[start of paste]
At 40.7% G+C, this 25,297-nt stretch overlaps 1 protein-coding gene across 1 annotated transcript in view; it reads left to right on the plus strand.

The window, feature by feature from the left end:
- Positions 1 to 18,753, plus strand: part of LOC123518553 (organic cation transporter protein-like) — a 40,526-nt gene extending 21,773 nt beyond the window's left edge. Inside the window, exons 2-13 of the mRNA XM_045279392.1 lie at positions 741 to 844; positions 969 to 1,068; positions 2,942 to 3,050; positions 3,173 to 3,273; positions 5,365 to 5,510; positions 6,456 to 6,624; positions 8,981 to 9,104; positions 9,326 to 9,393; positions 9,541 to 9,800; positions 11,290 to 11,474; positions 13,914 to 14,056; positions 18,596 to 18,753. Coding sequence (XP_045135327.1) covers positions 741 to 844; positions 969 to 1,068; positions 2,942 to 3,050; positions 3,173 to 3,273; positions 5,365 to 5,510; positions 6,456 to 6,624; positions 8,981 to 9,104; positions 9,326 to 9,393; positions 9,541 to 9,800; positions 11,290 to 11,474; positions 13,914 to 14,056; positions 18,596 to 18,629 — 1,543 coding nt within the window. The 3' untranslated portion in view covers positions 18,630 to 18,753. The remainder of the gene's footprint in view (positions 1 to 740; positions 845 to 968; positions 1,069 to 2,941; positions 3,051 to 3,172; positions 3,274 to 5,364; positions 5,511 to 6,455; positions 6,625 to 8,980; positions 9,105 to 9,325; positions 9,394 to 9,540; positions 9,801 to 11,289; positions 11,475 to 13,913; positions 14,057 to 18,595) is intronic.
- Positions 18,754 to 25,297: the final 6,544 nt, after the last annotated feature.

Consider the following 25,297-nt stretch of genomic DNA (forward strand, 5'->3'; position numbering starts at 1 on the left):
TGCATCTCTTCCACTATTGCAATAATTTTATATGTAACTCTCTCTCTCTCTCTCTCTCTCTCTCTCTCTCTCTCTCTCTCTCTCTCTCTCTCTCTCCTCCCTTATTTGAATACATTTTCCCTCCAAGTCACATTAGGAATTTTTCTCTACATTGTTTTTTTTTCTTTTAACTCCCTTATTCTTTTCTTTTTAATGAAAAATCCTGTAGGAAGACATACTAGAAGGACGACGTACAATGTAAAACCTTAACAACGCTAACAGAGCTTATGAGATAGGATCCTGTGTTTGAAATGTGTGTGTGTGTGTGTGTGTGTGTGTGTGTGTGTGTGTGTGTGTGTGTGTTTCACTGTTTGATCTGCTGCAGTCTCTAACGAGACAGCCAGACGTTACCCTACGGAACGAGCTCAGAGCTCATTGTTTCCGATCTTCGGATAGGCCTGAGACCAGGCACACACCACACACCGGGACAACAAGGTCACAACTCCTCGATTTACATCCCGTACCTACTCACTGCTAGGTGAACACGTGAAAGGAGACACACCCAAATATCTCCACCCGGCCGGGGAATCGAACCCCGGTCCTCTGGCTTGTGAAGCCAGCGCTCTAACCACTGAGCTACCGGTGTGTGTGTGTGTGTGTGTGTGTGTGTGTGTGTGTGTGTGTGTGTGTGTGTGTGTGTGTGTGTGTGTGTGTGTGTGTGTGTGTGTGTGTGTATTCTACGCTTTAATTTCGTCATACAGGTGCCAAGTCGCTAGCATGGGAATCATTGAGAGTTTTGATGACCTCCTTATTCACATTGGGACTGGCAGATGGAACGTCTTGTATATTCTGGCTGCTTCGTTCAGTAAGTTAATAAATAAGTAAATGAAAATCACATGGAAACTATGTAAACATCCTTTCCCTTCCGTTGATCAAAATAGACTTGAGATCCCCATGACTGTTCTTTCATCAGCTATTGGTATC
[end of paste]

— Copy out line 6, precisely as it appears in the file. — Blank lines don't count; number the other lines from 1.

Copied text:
TGCATCTCTTCCACTATTGCAATAATTTTATATGTAACTCTCTCTCTCTCTCTCTCTCTCTCTCTCTCTCTCTCTCTCTCTCTCTCTCTCTCTCTCCTCCCTTATTTGAATACATTTTCCCTCCAAGTCACATTAGGAATTTTTCTCTACATTGTTTTTTTTTCTTTTAACTCCCTTATTCTTTTCTTTTTAATGAAAAATCCTGTAGGAAGACATACTAGAAGGACGACGTACAATGTAAAACCTTAACAACGCTAACAGAGCTTATGAGATAGGATCCTGTGTTTGAAATGTGTGTGTGTGTGTGTGTGTGTGTGTGTGTGTGTGTGTGTGTGTGTGTGTTTCACTGTTTGATCTGCTGCAGTCTCTAACGAGACAGCCAGACGTTACCCTACGGAACGAGCTCAGAGCTCATTGTTTCCGATCTTCGGATAGGCCTGAGACCAGGCACACACCACACACCGGGACAACAAGGTCACAACTCCTCGATTTACATCCCGTACCTACTCACTGCTAGGTGAACACGTGAAAGGAGACACACCCAAATATCTCCACCCGGCCGGGGAATCGAACCCCGGTCCTCTGGCTTGTGAAGCCAGCGCTCTAACCACTGAGCTACCGGTGTGTGTGTGTGTGTGTGTGTGTGTGTGTGTGTGTGTGTGTGTGTGTGTGTGTGTGTGTGTGTGTGTGTGTGTGTGTGTGTGTGTGTGTGTATTCTACGCTTTAATTTCGTCATACAGGTGCCAAGTCGCTAGCATGGGAATCATTGAGAGTTTTGATGACCTCCTTATTCACATTGGGACTGGCAGATGGAACGTCTTGTATATTCTGGCTGCTTCGTTCAGTAAGTTAATAAATAAGTAAATGAAAATCACATGGAAACTATGTAAACATCCTTTCCCTTCCGTTGATCAAAATAGACTTGAGATCCCCATGACTGTTCTTTCATCAGCTATTGGTATC